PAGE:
Purple Mountains “Purple Mountains” (Drag City, 2019)

After ten years on the sidelines, David Berman has decided to chime in with a new album under a new name. If we take him at his word, ten years ago his biggest fear was that he might accidentally write the answer song to ‘Shiny Happy People’. Depending on what you think that answer is, you might find yourself wondering if this album is the product of Berman facing that fear. After all, who’s to say what the answer is…

Purple Mountains unfolds like a play in three acts. It’s easy enough to get caught up in the autobiographical aspects of what the album tells us the last ten years have been like. But what makes the songs on this album great is that they don’t have to be about Berman or about anyone else for that matter. They work on that level even as they resonate on multiple levels of abstraction.

The first act traces the geographical wanderings and psychological meanderings of a lost soul in broad strokes. ‘That’s Just the Way I Feel’ delivers exactly what it promises. ‘All My Happiness is Gone’ is a bouncy little ditty that delves into the depths of the disconnect. ‘Darkness and Cold’ marks bottom at the moment when the last bit of joy in life has to jump ship in order to save itself. The first act closes with a counterpoint. ‘Snow is Falling in Manhattan’ finds that even from the darkness of the depths, there are sparks of light in special moments.

The second act turns outward and offers observations on all the things that are waiting to pile on when you’re already down. ‘Margaritas at the Mall’ is an ode to the soma and simulacra that are the suburban substitutes for exploration and experience. ‘She’s Making Friends, I’m Turning Stranger’ is a play by play commentary on being torn away. ‘I Loved Being My Mother’s Son’ is a reflection on the opiate of yearning for things that are gone when you’re hopelessly searching for what you know you need right now. ‘Nights That Won’t Happen’ closes the second act and sets up the turn to the final act with an unresolvable tension.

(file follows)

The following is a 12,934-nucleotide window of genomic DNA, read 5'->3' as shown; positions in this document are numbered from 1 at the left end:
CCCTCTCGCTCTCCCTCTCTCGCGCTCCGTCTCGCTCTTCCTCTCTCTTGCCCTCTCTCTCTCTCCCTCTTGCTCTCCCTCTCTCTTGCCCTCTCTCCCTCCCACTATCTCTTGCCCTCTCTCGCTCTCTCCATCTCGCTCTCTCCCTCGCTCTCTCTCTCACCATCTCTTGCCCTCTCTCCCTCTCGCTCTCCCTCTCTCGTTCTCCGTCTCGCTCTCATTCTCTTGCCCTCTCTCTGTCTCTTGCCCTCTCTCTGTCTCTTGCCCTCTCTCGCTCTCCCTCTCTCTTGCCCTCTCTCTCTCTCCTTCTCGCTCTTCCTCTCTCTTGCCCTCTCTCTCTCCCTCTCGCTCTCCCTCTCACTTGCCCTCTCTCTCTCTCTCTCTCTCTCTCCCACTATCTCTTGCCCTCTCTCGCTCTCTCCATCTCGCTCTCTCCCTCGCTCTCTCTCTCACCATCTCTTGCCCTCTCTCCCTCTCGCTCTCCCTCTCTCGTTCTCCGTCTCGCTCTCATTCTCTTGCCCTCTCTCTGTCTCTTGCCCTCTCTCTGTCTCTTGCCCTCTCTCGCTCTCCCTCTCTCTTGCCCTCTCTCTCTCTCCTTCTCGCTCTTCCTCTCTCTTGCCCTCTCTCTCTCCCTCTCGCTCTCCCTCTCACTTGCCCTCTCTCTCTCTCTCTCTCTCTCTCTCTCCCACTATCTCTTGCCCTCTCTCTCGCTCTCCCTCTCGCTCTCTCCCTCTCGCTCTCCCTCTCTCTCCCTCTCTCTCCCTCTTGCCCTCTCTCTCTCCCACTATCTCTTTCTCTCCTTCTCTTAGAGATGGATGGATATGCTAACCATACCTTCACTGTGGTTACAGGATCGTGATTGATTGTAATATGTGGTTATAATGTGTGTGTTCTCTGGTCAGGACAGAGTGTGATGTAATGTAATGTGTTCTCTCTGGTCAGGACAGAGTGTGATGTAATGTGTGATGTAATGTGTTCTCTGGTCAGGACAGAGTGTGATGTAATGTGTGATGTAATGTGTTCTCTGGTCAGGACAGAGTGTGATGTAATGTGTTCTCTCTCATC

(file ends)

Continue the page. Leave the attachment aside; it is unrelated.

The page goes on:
The final act offers capstones to both the inward and the outward facing questions that the album engages with. ‘Storyline Fever’ addresses the audience with an admonition to resist easy answers and smooth narratives lest “horseshit” start to “sound good to you”. ‘Maybe I’m the Only One for Me’ turns the gaze back inward. Having surveyed the past and the present, the narrator turns to face his future… alone.

This is an album you don’t meet every day. The humour is dark. The heartache is real. If they weren’t then whatever hope there is to be heard would end up sounding hollow.

Not a single mention of any majesties
9/10

Author: Steven Rafferty

Writer, Musician, Political Junkie, Oilfield Hand in Recovery . . .

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